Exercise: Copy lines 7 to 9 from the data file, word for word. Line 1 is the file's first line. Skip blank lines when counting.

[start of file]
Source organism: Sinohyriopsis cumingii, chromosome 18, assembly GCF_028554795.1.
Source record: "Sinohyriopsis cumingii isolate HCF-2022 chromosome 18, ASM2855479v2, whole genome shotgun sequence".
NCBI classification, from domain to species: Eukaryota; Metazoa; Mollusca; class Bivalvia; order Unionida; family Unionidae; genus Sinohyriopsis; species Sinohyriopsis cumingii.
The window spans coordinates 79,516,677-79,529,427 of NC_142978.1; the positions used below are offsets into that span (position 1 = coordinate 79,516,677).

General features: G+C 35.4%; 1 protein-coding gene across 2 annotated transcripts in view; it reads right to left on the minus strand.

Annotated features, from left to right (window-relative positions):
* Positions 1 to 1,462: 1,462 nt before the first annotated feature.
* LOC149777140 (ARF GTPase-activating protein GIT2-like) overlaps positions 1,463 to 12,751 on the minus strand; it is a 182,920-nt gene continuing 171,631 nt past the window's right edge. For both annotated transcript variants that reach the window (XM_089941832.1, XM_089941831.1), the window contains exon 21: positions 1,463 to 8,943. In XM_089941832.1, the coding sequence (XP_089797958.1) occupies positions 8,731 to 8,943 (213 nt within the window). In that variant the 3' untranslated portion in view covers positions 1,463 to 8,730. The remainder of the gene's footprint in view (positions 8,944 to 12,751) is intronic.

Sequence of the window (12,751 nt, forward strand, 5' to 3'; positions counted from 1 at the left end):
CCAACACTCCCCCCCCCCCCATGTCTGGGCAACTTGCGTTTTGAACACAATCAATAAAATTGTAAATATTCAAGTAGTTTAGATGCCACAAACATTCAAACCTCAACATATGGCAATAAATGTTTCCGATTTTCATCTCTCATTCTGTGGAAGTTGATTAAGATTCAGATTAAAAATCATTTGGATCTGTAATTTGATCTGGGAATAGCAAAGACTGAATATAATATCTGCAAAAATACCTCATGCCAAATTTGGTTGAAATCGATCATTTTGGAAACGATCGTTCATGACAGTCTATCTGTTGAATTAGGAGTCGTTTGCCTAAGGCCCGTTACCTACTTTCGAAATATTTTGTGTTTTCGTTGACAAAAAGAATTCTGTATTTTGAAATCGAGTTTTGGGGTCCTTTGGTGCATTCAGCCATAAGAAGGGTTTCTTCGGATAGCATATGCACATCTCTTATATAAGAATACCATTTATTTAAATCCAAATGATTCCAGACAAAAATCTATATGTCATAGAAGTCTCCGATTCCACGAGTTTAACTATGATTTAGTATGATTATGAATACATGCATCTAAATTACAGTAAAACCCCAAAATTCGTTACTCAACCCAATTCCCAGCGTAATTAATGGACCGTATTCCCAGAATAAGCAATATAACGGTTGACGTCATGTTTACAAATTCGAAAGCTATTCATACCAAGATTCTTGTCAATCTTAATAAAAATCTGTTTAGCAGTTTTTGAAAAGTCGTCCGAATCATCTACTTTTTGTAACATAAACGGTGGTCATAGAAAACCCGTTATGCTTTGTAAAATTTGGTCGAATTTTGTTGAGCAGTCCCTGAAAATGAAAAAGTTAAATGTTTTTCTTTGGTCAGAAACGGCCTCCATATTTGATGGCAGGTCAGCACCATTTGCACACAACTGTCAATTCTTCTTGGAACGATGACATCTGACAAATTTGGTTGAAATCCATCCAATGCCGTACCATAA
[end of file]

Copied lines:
* Positions 1 to 1,462: 1,462 nt before the first annotated feature.
* LOC149777140 (ARF GTPase-activating protein GIT2-like) overlaps positions 1,463 to 12,751 on the minus strand; it is a 182,920-nt gene continuing 171,631 nt past the window's right edge. For both annotated transcript variants that reach the window (XM_089941832.1, XM_089941831.1), the window contains exon 21: positions 1,463 to 8,943. In XM_089941832.1, the coding sequence (XP_089797958.1) occupies positions 8,731 to 8,943 (213 nt within the window). In that variant the 3' untranslated portion in view covers positions 1,463 to 8,730. The remainder of the gene's footprint in view (positions 8,944 to 12,751) is intronic.

Sequence of the window (12,751 nt, forward strand, 5' to 3'; positions counted from 1 at the left end):